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It is worth carrying out a little revision before looking at how Java implements objects An object is something which has a state: it is associated with some stored data value or data values Everything can be regarded as an object The user of an email system is an object whose state may contain data that describes his or her location and name A bank account is an object whose state may be the name of the account holder, the current balance, the overdraft limit and a list of recent transactions A plane in an air traffic control system is an object; its state might consist of data which identifies the plane, its position and its eventual destination A pull-down menu in the user interface of an applet can be regarded as an object; its state might consist of a list of the commands that make up the pull-down menu, the type of box that encloses the menu when it is instantiated on a screen and the colour of the pull-down menu Thus, the first thing that needs saying is that the object paradigm is universal Another important point is that objects can receive messages By now you will have seen plenty of examples of messages in Java and should be totally familiar with the dot notation that is used to indicate that a message is being sent to an object The expression: objmess(arg1, arg2argn); has the interpretation that the message mess is sent to the object obj The message consists of n arguments which are used when the code corresponding to the message is executed (n could be zero) An applet or application can be regarded as a set or collection of objects which communicate with each other by means of messages in order to achieve some processing demanded by the world outside the applet For example, assume that we have an application which is a simple word processor and a user wishes to count the number of words in the document The user will pull down a menu which contains the word count command, instantiate this command and the count will be displayed on the screen This seemingly simple piece of processing would contain quite a large amount of processing which involves messages being sent to receiver objects First, the mouse object would send a message to the pull-down menu object; this would result in the display of the pull-down menu, and the mouse would then send a message to the pull-down menu when it has selected the word count command This will then generate a message sent from the pull-down menu to the object which represents the document whose word count is to be found This document will then send a series of messages to the words in the document with a count being incremented each time a word is found When this processing has finished a message would be sent to a window asking it to display the word count on the user s computer monitor Java contains facilities for defining an object, naming an object and creating an object Naming an object requires a simple declaration of the form: ObjectType objectname; Here ObjectType is the name of an object type and objectname is the identifier which is used to refer to the object Thus, if the user had defined an object emailUser the code: emailUser john, jim, angela, forbiddenUsers[]; would declare three objects john, jim, angela and an array of user objects identified by forbiddenUsers It is important to point out that such a declaration does not create the objects, but just informs the Java system that the names will be used to designate the objects In order to create an object you will need to use a facility known as new This creates an object and binds a name to the object For example, the code:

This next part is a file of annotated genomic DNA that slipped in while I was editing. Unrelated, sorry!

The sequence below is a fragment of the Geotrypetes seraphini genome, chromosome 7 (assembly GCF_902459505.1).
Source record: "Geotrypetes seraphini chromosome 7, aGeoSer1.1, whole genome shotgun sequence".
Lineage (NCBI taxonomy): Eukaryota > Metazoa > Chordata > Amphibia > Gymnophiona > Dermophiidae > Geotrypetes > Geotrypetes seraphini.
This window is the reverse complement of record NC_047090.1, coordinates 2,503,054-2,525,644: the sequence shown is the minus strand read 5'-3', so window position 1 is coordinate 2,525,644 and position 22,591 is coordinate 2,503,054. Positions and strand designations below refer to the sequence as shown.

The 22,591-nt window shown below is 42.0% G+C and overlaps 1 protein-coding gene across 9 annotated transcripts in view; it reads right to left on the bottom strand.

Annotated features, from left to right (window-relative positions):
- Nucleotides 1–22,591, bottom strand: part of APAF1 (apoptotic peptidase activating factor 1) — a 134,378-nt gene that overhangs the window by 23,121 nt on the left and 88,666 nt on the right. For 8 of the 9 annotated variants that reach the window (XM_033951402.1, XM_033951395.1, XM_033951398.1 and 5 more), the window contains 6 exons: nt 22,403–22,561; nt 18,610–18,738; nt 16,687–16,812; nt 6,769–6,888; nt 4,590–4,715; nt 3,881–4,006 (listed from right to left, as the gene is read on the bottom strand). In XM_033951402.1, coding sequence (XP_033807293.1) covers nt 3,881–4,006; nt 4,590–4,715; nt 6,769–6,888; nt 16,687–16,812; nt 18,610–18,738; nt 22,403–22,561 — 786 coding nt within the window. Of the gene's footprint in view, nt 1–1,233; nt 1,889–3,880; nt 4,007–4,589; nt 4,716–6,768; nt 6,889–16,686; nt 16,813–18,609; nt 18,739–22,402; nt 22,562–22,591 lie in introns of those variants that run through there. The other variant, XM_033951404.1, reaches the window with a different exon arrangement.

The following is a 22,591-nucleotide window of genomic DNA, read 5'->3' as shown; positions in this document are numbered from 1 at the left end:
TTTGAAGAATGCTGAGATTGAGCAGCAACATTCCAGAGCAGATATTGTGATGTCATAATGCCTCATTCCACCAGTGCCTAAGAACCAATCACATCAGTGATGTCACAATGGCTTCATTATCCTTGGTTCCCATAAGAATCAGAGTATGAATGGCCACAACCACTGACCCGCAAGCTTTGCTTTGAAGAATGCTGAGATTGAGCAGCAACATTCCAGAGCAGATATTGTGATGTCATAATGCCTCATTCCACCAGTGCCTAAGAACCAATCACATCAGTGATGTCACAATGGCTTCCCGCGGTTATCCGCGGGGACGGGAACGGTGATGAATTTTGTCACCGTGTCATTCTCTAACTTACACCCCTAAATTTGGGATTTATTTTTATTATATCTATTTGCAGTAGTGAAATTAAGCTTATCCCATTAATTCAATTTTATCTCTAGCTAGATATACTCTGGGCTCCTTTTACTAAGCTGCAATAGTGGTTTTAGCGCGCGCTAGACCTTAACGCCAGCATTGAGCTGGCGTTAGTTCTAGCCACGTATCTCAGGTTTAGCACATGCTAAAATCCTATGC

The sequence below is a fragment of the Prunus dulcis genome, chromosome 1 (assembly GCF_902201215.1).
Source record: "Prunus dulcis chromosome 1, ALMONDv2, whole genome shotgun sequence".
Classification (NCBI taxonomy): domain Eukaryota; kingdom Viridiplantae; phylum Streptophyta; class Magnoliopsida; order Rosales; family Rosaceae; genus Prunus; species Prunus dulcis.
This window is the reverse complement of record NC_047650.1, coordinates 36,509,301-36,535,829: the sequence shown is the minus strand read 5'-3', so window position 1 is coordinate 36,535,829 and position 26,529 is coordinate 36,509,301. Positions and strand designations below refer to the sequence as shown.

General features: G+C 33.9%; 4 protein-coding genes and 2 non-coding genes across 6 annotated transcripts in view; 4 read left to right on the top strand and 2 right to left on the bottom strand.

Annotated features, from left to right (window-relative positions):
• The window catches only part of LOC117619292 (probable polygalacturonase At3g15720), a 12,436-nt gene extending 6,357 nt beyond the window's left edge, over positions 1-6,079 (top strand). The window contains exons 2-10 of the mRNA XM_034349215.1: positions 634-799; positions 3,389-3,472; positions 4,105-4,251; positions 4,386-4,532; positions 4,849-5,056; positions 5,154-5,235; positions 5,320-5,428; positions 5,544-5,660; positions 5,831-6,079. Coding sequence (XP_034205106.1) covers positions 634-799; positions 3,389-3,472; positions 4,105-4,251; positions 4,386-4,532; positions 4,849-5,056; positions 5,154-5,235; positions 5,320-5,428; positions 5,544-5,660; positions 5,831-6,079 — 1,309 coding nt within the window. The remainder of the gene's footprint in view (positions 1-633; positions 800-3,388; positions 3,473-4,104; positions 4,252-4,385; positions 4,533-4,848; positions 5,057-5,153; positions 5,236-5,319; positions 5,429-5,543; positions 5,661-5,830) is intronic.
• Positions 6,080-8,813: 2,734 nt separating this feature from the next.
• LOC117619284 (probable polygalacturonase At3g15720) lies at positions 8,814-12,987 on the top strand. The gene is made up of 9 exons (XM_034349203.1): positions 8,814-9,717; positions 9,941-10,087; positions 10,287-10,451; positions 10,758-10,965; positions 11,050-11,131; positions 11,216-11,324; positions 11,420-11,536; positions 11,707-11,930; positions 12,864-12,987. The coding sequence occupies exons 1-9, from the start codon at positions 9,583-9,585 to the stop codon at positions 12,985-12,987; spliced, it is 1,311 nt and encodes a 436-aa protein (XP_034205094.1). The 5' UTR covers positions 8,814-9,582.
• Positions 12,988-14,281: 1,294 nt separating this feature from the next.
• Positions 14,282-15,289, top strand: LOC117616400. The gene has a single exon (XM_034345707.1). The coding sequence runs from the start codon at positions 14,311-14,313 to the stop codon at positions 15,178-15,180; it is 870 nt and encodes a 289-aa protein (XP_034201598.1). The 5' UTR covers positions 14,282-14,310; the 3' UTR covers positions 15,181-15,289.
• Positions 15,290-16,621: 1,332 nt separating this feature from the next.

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emailUser john = new emailUser(); results in an emailUser object being created which is identified by the name john As you will see later in this chapter there are a number of variants which can be used when constructing new objects The one above is the simplest: it has no arguments and results in a new object being created with its instance variables uninitialized As you will see in the next section of this chapter there are a number of ways of writing code which creates objects with a wide variety of initial values One keyword which you will sometimes encounter in a Java program is null This represents an empty object It is similar to zero in arithmetic An example of the use of null is shown below: User John = null; This creates a User variable named John but does not put any data in it
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Barcode Encoder In Java
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Painting Bar Code In Visual C#
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Painting Universal Product Code Version A In VS .NET
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Read DataMatrix In Visual Studio .NET